Now, Governor Chris Christie (N.J.) blasted, “[Obama] wants the American people to absorb this crisis that he’s created,” referring to the resettling of Syrian refugees. “The FBI director himself said they cannot vet these folks,” the governor reminded CNN viewers. While Senator Marco Rubio (R-Fla.) charges fellow Senator Ted Cruz (R-Texas) for changing his position on immigration, Cruz directed his fire at the administration. “Let’s have a debate on your refugee policy, and if you’re so certain that allowing tens of thousands of refugees, including potentially ISIS terrorists, is a good idea, if you’re so certain the American people are with you, then I would encourage you to come.” Dr. Ben Carson called for “enhancing” America’s intelligence program and monitoring systems, while fellow doctor and Senator Rand Paul (R-Ky.) countered that citizens have already surrendered too much privacy. “You can keep giving up liberties, but in the end,” he warned, “I don’t think we’ll end up safer.”

For his part, Donald Trump continued to take a hard line, arguing more bombings, waterboarding (“They don’t use waterboarding over there. They use chopping off people’s heads”), and increased surveillance on U.S. Muslims. For all of their differences, the GOP field is at least trying to solve the problem — not exacerbate it, as this administration seems determined to do.

And if the White House expected cover from his far-Left friends, you won’t find much of it. Even Senator Dianne Feinstein (D-Calif.), the top Democrat on the Senate Intelligence Committee, is criticizing the administration for not doing enough to contain ISIS. “I don’t think the approach is sufficient to the job…” Feinstein said bluntly. “We need to be aggressive now. We need a specific, larger special operations plan.”

Our Father Who Aren’t in Cinemas…

If you want to pray for Paris — or anything really — stay away from parts of the U.K. There, the British Digital Cinema Media (DCM) is threatening to sue the Church of England for daring to include the Lord’s Prayer in a Christmas ad. Produced by JustPray.uk, the Church planned to have the spot shown the week of December 18 before the new Star Wars movie. Claiming the commercial violated a DCM policy that could “offend,” Church officials later learned that there was no such policy.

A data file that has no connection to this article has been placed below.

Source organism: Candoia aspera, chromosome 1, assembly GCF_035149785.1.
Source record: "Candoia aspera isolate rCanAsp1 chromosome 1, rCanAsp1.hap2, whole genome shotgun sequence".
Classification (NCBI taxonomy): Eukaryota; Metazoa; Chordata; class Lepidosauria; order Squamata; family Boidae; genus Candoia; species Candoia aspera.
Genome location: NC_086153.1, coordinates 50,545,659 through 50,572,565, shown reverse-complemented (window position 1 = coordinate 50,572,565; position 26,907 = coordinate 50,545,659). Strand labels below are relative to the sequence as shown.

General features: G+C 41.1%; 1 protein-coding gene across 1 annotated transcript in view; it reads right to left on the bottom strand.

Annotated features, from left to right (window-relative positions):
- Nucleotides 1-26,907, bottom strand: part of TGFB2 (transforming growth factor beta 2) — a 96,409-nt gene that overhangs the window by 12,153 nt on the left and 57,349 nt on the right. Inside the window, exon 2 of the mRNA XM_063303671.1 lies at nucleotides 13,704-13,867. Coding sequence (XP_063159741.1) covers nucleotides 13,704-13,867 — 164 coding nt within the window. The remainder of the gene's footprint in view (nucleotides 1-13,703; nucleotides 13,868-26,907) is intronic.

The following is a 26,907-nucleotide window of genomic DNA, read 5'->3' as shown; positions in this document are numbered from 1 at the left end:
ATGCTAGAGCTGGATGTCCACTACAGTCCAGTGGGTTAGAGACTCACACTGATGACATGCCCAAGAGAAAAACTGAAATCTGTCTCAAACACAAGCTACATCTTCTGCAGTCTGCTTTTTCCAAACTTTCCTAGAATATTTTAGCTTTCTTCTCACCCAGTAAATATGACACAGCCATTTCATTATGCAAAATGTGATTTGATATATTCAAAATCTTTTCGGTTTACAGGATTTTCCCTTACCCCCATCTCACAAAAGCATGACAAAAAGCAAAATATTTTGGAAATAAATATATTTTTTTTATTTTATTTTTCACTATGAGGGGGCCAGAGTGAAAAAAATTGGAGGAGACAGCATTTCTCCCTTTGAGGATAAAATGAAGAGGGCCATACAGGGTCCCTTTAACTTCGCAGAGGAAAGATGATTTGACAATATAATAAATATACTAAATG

That changed this week, when the group posted a formal rule of religious censorship: “To be approved, an advertisement must … not in the reasonable opinion of DCM constitute political or religious advertising.” The Archbishop of Canterbury could only shake his head in disbelief. “This advert is about as 'offensive’ as a carol service on Christmas Day. I find it extraordinary that Cinemas rule that is inappropriate for an advert on prayer to be shown in the week before Christmas when we celebrate the birth of Jesus Christ.”

If the Lord’s Prayer is controversial, what is art but the embrace and expression of controversial ideas? Modern cinema is supposed to be above censorship and political correctness. But apparently, when it comes to envelope-pushing, only crude, profane, and violent themes need apply.

Meanwhile, the most disturbing aspect of this story may be the basis for which the ad was rejected. According to the Church’s legal counsel, the agency banned the commercial on the grounds of the country’s Equality Act, which blocks organizations (including faith-based ones) from refusing service for religious reasons. If the law sounds familiar, it should. President Obama just threw his support behind an American version of the policy, which would all but end religious liberty as we know it. Just two weeks ago, the White House said it “strongly supports” the legislation that would dramatically alter the Civil Rights Act of 1964 to force Americans conformity on homosexuality and transgenderism. And how do you force conformity? By taking away freedom — just as the British are doing.


This is a publication of the Family Research Council. Mr. Perkins is president of FRC.